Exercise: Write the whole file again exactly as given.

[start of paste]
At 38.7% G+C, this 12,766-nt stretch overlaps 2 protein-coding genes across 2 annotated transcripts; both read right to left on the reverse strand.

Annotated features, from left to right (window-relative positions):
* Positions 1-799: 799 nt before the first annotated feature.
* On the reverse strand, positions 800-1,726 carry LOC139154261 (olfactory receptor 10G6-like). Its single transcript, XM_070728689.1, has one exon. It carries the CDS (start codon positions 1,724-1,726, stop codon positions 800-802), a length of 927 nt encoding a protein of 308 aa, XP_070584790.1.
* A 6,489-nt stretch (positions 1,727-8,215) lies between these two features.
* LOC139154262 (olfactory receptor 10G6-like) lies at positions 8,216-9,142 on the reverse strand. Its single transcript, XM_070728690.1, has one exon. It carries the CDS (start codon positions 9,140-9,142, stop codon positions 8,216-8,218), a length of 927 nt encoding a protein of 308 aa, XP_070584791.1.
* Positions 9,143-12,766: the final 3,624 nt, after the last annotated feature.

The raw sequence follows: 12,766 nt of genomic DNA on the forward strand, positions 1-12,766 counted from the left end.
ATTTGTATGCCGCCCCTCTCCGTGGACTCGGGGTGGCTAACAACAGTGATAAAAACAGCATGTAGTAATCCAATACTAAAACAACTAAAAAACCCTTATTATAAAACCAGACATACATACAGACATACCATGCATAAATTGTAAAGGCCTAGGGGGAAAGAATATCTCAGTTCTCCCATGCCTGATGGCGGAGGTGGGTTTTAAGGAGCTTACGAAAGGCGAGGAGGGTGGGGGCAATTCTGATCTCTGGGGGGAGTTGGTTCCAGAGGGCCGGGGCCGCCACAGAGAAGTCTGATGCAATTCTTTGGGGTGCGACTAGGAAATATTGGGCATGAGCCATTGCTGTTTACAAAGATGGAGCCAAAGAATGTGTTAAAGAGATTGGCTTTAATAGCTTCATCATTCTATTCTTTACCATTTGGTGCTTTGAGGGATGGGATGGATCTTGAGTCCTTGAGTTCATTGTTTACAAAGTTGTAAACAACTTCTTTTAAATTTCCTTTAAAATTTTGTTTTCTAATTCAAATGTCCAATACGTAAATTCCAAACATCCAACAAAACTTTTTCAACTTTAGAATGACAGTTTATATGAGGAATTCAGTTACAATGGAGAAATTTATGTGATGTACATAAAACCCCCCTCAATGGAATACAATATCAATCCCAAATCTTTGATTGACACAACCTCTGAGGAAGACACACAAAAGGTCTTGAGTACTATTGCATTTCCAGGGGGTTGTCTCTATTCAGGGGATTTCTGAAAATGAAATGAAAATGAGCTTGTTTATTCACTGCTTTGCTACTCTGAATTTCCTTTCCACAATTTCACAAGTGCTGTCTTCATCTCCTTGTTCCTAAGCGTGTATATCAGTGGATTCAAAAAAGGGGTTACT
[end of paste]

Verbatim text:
At 38.7% G+C, this 12,766-nt stretch overlaps 2 protein-coding genes across 2 annotated transcripts; both read right to left on the reverse strand.

Annotated features, from left to right (window-relative positions):
* Positions 1-799: 799 nt before the first annotated feature.
* On the reverse strand, positions 800-1,726 carry LOC139154261 (olfactory receptor 10G6-like). Its single transcript, XM_070728689.1, has one exon. It carries the CDS (start codon positions 1,724-1,726, stop codon positions 800-802), a length of 927 nt encoding a protein of 308 aa, XP_070584790.1.
* A 6,489-nt stretch (positions 1,727-8,215) lies between these two features.
* LOC139154262 (olfactory receptor 10G6-like) lies at positions 8,216-9,142 on the reverse strand. Its single transcript, XM_070728690.1, has one exon. It carries the CDS (start codon positions 9,140-9,142, stop codon positions 8,216-8,218), a length of 927 nt encoding a protein of 308 aa, XP_070584791.1.
* Positions 9,143-12,766: the final 3,624 nt, after the last annotated feature.

The raw sequence follows: 12,766 nt of genomic DNA on the forward strand, positions 1-12,766 counted from the left end.
ATTTGTATGCCGCCCCTCTCCGTGGACTCGGGGTGGCTAACAACAGTGATAAAAACAGCATGTAGTAATCCAATACTAAAACAACTAAAAAACCCTTATTATAAAACCAGACATACATACAGACATACCATGCATAAATTGTAAAGGCCTAGGGGGAAAGAATATCTCAGTTCTCCCATGCCTGATGGCGGAGGTGGGTTTTAAGGAGCTTACGAAAGGCGAGGAGGGTGGGGGCAATTCTGATCTCTGGGGGGAGTTGGTTCCAGAGGGCCGGGGCCGCCACAGAGAAGTCTGATGCAATTCTTTGGGGTGCGACTAGGAAATATTGGGCATGAGCCATTGCTGTTTACAAAGATGGAGCCAAAGAATGTGTTAAAGAGATTGGCTTTAATAGCTTCATCATTCTATTCTTTACCATTTGGTGCTTTGAGGGATGGGATGGATCTTGAGTCCTTGAGTTCATTGTTTACAAAGTTGTAAACAACTTCTTTTAAATTTCCTTTAAAATTTTGTTTTCTAATTCAAATGTCCAATACGTAAATTCCAAACATCCAACAAAACTTTTTCAACTTTAGAATGACAGTTTATATGAGGAATTCAGTTACAATGGAGAAATTTATGTGATGTACATAAAACCCCCCTCAATGGAATACAATATCAATCCCAAATCTTTGATTGACACAACCTCTGAGGAAGACACACAAAAGGTCTTGAGTACTATTGCATTTCCAGGGGGTTGTCTCTATTCAGGGGATTTCTGAAAATGAAATGAAAATGAGCTTGTTTATTCACTGCTTTGCTACTCTGAATTTCCTTTCCACAATTTCACAAGTGCTGTCTTCATCTCCTTGTTCCTAAGCGTGTATATCAGTGGATTCAAAAAAGGGGTTACT